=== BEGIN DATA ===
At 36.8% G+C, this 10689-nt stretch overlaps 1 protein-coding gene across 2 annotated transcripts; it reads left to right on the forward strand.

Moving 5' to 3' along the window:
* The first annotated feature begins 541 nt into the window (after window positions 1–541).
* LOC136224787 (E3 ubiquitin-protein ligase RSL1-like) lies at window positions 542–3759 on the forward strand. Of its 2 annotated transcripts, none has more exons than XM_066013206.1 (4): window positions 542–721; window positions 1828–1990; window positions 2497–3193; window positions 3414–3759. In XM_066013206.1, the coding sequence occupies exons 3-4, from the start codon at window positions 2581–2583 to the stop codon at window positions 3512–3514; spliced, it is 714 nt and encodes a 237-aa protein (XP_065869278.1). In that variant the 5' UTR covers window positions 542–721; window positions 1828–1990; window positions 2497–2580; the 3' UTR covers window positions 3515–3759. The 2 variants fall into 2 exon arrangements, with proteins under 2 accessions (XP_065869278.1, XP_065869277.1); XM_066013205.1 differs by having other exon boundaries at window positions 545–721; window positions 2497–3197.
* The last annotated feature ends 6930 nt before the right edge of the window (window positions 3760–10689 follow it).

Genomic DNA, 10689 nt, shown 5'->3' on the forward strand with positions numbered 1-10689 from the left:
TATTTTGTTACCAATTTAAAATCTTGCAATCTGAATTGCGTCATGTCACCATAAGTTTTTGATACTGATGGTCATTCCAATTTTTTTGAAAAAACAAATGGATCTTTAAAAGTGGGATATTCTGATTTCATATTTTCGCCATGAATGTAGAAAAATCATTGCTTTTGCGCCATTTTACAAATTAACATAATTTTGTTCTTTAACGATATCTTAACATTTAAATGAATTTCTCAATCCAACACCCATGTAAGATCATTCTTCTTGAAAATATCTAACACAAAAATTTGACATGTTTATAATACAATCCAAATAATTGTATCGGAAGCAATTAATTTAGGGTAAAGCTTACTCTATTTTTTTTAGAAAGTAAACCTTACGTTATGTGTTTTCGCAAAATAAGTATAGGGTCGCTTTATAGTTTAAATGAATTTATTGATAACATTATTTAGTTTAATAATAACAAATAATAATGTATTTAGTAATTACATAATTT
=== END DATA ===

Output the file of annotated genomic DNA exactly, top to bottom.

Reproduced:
At 36.8% G+C, this 10689-nt stretch overlaps 1 protein-coding gene across 2 annotated transcripts; it reads left to right on the forward strand.

Moving 5' to 3' along the window:
* The first annotated feature begins 541 nt into the window (after window positions 1–541).
* LOC136224787 (E3 ubiquitin-protein ligase RSL1-like) lies at window positions 542–3759 on the forward strand. Of its 2 annotated transcripts, none has more exons than XM_066013206.1 (4): window positions 542–721; window positions 1828–1990; window positions 2497–3193; window positions 3414–3759. In XM_066013206.1, the coding sequence occupies exons 3-4, from the start codon at window positions 2581–2583 to the stop codon at window positions 3512–3514; spliced, it is 714 nt and encodes a 237-aa protein (XP_065869278.1). In that variant the 5' UTR covers window positions 542–721; window positions 1828–1990; window positions 2497–2580; the 3' UTR covers window positions 3515–3759. The 2 variants fall into 2 exon arrangements, with proteins under 2 accessions (XP_065869278.1, XP_065869277.1); XM_066013205.1 differs by having other exon boundaries at window positions 545–721; window positions 2497–3197.
* The last annotated feature ends 6930 nt before the right edge of the window (window positions 3760–10689 follow it).

Genomic DNA, 10689 nt, shown 5'->3' on the forward strand with positions numbered 1-10689 from the left:
TATTTTGTTACCAATTTAAAATCTTGCAATCTGAATTGCGTCATGTCACCATAAGTTTTTGATACTGATGGTCATTCCAATTTTTTTGAAAAAACAAATGGATCTTTAAAAGTGGGATATTCTGATTTCATATTTTCGCCATGAATGTAGAAAAATCATTGCTTTTGCGCCATTTTACAAATTAACATAATTTTGTTCTTTAACGATATCTTAACATTTAAATGAATTTCTCAATCCAACACCCATGTAAGATCATTCTTCTTGAAAATATCTAACACAAAAATTTGACATGTTTATAATACAATCCAAATAATTGTATCGGAAGCAATTAATTTAGGGTAAAGCTTACTCTATTTTTTTTAGAAAGTAAACCTTACGTTATGTGTTTTCGCAAAATAAGTATAGGGTCGCTTTATAGTTTAAATGAATTTATTGATAACATTATTTAGTTTAATAATAACAAATAATAATGTATTTAGTAATTACATAATTT